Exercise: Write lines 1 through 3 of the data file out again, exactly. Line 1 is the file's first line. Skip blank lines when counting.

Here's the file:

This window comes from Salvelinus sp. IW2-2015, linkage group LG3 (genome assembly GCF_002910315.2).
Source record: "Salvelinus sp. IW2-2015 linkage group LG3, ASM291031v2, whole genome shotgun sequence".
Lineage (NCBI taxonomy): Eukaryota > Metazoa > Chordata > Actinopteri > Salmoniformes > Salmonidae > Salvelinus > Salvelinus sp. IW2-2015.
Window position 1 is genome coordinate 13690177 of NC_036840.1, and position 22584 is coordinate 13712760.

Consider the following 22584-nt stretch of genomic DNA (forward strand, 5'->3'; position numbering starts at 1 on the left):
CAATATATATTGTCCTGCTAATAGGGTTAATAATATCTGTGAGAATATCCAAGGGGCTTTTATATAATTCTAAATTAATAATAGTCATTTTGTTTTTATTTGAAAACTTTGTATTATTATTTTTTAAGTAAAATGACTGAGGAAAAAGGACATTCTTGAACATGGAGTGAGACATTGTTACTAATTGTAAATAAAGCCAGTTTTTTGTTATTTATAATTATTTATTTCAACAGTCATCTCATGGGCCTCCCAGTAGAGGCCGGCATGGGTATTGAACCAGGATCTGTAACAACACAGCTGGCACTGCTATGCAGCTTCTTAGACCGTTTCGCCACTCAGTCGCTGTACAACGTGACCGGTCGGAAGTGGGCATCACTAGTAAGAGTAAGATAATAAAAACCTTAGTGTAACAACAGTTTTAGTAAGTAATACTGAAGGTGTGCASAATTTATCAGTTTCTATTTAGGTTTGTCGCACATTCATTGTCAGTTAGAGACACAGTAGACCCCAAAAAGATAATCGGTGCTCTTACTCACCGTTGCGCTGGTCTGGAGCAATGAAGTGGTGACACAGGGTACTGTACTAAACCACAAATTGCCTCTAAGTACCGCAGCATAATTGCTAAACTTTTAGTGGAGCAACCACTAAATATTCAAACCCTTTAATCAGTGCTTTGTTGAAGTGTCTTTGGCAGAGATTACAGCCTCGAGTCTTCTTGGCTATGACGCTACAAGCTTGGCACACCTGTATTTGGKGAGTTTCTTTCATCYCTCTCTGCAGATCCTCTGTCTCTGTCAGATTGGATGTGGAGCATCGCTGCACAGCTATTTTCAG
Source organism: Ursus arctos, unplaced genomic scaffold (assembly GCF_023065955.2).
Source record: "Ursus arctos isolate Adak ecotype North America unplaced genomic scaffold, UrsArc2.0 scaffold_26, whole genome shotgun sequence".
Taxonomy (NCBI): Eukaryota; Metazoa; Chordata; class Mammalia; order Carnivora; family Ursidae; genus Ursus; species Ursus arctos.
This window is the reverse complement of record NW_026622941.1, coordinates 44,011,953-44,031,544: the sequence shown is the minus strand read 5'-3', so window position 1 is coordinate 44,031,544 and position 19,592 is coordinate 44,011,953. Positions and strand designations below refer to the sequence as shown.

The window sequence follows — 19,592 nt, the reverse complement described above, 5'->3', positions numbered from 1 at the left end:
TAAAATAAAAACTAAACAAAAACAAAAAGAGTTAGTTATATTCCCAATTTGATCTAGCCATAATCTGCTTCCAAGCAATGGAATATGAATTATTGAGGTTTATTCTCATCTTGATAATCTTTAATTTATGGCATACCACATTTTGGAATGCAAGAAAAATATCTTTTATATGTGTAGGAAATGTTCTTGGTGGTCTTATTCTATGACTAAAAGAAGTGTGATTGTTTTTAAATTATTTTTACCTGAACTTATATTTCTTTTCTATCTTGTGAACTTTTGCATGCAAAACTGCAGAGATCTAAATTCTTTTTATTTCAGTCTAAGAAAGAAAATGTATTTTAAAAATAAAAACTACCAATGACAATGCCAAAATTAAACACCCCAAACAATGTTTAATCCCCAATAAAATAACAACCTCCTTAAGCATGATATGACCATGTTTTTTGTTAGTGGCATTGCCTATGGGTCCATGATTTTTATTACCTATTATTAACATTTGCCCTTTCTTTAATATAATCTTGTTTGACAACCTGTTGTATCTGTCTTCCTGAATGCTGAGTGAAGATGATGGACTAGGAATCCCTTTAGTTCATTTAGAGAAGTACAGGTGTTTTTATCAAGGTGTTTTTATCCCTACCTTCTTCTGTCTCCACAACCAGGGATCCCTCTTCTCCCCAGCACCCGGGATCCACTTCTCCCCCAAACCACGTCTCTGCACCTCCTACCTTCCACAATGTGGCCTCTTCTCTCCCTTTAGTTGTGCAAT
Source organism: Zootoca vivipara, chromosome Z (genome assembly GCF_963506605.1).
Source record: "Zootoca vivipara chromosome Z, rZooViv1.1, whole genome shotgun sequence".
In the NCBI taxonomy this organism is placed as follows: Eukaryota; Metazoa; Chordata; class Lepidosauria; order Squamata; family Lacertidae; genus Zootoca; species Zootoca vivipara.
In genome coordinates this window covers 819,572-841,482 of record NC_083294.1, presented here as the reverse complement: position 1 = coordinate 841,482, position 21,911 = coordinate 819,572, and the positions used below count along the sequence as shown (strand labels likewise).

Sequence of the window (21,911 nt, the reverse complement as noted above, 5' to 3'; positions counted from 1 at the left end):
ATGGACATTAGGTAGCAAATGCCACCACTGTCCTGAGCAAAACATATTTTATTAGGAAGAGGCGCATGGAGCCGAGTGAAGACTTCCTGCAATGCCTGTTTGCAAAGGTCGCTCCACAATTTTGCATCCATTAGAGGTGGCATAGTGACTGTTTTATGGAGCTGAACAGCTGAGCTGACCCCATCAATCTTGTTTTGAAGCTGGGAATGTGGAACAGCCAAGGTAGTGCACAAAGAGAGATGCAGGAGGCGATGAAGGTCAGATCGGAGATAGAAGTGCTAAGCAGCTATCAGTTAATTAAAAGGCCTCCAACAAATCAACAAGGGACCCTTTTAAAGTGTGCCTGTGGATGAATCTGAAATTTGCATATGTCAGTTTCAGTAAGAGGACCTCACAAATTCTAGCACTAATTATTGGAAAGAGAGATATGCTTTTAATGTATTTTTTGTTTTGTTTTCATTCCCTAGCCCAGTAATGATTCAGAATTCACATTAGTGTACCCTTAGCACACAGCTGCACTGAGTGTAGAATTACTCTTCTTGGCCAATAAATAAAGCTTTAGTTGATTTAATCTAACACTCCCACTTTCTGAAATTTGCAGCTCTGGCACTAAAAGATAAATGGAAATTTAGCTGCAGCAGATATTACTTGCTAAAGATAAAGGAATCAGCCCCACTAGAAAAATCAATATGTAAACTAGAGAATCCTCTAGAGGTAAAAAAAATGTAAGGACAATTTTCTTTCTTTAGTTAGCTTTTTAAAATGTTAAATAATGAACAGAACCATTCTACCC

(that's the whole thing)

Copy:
This window comes from Salvelinus sp. IW2-2015, linkage group LG3 (genome assembly GCF_002910315.2).
Source record: "Salvelinus sp. IW2-2015 linkage group LG3, ASM291031v2, whole genome shotgun sequence".
Lineage (NCBI taxonomy): Eukaryota > Metazoa > Chordata > Actinopteri > Salmoniformes > Salmonidae > Salvelinus > Salvelinus sp. IW2-2015.